Accepting Back

April 21, 2016

Choosing your university…can be more difficult than you thought…

 

I met with one of my “families” today who are based in Asia.  They are expats in their host country, one parent European, the other Southeast Asian.  My student, Marie, was accepted by all five of her UCAS choices (that’s the UK) and managed to get two massive merit scholarships from top universities in the US—one at over 30K USD per year—along with receiving acceptances from her first choice schools.  (Her very top choice rejected her in the ED round.  She will realize that that was a great thing…in fact there’s no love lost on that university by Marie anymore, but that’s not what this article is about albeit a great topic I’ll get to in another post.)  After almost two years of working her tail off throughout this process of university admissions, the time comes to take that final decision.  Who—and how?—do I accept back? Not as “easy” as you thought…and certainly not a decision to take lightly. (I’ll get into the finer details of this process in my book—you bet there is a process for doing this correctly!--but for now I think you’ll be able to relate to this anecdote.) 

 

The idea of today’s meeting was for Marie to share with me her final decision.  By now I know this family so well when we saw one another I did a little “yay!” dance as Skype linked us in, so happy to see them all together with Marie front and center.  Ready to announce her decision to all of us.

 

And yet with a worried look on her face.  Uh oh. 

 

I knew this look.  I knew Marie.  She was uncertain.

 

So I told Marie I had gone over her pros and cons worksheet that she sent to me prior—the parents do one, too—and wanted her to highlight and reiterate to me what her needs and wants are for university and, well, to tell me which she’s chosen and why.  Easy, right?  Her needs and wants have not changed for the past 8 months.  She took a while to figure this out but once it clicked, she knew what she wanted and needed.  That was part of who she was and made up a huge part of her application.  But what I was seeing here during this Skype call not clicking was her connecting those needs and wants to what she ultimately unveiled as her “final choice”…and she did this all with a bit of a frown and with hesitation in her voice. 

 

Marie’s needs list—something that came out of months of work and holistic self-evaluation—had much less in common with this university she was saying was “right” for her against the others that had accepted her and were top of her list.  I think she was realizing it as she was going through the exercise with me, her parents in the background showing on their own faces that they were thinking what I was.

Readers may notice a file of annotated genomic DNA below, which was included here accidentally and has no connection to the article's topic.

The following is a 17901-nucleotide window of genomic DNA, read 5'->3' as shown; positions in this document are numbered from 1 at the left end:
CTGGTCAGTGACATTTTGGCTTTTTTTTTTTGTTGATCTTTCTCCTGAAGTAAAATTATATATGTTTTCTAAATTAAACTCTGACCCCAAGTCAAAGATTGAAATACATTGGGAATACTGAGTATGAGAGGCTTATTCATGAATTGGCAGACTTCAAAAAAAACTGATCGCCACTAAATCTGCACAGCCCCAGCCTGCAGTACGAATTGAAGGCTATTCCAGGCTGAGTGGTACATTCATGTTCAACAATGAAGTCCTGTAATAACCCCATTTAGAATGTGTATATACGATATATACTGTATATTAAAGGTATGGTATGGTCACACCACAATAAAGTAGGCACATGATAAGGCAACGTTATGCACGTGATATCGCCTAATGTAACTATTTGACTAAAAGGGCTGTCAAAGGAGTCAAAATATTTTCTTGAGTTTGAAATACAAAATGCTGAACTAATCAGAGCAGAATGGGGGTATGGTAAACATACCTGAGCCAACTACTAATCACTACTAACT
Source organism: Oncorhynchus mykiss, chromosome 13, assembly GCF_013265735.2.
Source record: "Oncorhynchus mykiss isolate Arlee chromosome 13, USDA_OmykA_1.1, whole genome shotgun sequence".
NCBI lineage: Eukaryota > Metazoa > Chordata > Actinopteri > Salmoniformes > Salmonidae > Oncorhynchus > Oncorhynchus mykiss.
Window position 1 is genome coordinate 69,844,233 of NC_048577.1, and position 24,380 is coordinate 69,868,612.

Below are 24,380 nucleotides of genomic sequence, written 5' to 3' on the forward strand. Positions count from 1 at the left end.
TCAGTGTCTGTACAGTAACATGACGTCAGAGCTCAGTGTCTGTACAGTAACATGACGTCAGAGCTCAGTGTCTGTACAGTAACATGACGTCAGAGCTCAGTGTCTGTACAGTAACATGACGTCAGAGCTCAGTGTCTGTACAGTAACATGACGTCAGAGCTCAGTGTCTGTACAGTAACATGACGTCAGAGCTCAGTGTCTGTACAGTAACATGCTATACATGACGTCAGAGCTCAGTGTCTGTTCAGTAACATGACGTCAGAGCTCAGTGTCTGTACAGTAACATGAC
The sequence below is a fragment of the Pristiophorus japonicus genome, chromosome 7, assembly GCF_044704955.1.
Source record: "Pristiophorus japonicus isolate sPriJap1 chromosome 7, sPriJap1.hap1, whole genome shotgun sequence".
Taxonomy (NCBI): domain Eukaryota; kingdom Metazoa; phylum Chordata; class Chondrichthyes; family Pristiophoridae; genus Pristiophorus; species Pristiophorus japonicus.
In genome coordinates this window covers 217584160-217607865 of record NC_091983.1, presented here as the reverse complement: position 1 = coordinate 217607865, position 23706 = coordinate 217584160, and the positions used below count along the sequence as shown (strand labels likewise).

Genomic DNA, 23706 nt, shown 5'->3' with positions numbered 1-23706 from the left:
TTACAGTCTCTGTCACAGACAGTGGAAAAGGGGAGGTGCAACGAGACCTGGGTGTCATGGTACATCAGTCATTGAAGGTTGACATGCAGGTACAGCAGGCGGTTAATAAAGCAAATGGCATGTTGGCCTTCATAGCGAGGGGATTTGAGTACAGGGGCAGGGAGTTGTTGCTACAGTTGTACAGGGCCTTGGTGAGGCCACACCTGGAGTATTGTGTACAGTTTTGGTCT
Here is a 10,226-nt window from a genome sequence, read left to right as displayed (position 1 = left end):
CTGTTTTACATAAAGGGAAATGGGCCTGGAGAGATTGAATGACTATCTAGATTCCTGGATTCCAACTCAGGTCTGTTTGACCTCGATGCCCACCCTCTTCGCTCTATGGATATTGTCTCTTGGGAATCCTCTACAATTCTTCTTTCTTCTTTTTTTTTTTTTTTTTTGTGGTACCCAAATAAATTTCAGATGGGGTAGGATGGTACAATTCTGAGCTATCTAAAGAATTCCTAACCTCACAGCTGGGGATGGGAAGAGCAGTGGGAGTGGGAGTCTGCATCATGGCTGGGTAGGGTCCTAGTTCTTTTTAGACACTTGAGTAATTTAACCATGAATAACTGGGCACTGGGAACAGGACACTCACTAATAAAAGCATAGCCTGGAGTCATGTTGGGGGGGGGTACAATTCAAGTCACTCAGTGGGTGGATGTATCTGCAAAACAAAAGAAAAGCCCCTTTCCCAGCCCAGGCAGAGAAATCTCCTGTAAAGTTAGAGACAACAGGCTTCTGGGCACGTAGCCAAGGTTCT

Marie’s needs and wants?  Diversity.  Collaborative community.  Experiential learning.   Opportunities to study abroad.  Small classrooms with debate.  Being “evaluated” in myriad ways—ie: not just one final exam.  The list does go on.

 

The university of her choice ticked off a couple of the boxes.  There were a couple of unis that ticked off all of those boxes.  Seamlessly.  What was going on with Marie?

 

I turned it over to her parents and asked for their remarks.  It was her father who brought this up front and center: “I am not sure if Marie is being totally true to her heart and to herself when she has gone through this pros and cons process.  I feel there is something she is doing for us, but not for herself.”  This father clearly knows his daughter and has throughout this process asked his daughter to take the decisions.  “Happiness is the key”, he said.  He articulated beautifully what I saw as soon as we started the call.

 

Of course working with teenagers requires time.  Things are not necessarily discovered or understood in the moment.  Marie had a look of stress on her face.  Does this mean the decision has not been made?  That I still have to go through more of this agonizing process?  (Did I mention that Marie does not like taking the most difficult decisions?  Not easy for an 18-year old, I might add.)  These were the questions showing up through the expressions on her face.  Wanting this whole process done with was really what Marie was after—even though intellectually she understands just how important this moment is, this phase of finally taking that final decision.  She’s tired and stressed and has only been on this planet for 18 years.  It’s a lot to ask.

 

But, yes, I asked for more.  We decided as a group it would be a good idea for Marie to speak again with some current students at both of the final candidates on her list—one was in the US and one in the UK—and specifically about her needs and wants, asking pointed questions about these to the actual student.  She agreed.  (Again, her expression was unchanging; stress was present and she also had to catch the bus—we were talking before school.)  I think she was annoyed with me—this happens…a lot—but I wanted to make something very clear to Marie: this final “activity” in this whole convoluted process carries benefits throughout life.  Taking decisions as heavy and important as the one she is about to take—and with a family that gives her that freedom of taking that decision on her own, and that onus—only begins today.  Marie needs to learn to listen to her gut and not be afraid to own up to what it’s telling her which is, in the majority of cases, telling her the “right” thing.

 

I’m confident Marie will cut through the weeds on this but let’s see.  She’ll have opportunities and success wherever she chooses to go for university but it would be a pity to not actively reflect in these moments on all that she accomplished along the way to get to where she is now having a strong understanding of herself and where and what will give her the best opportunities to thrive with happiness. 

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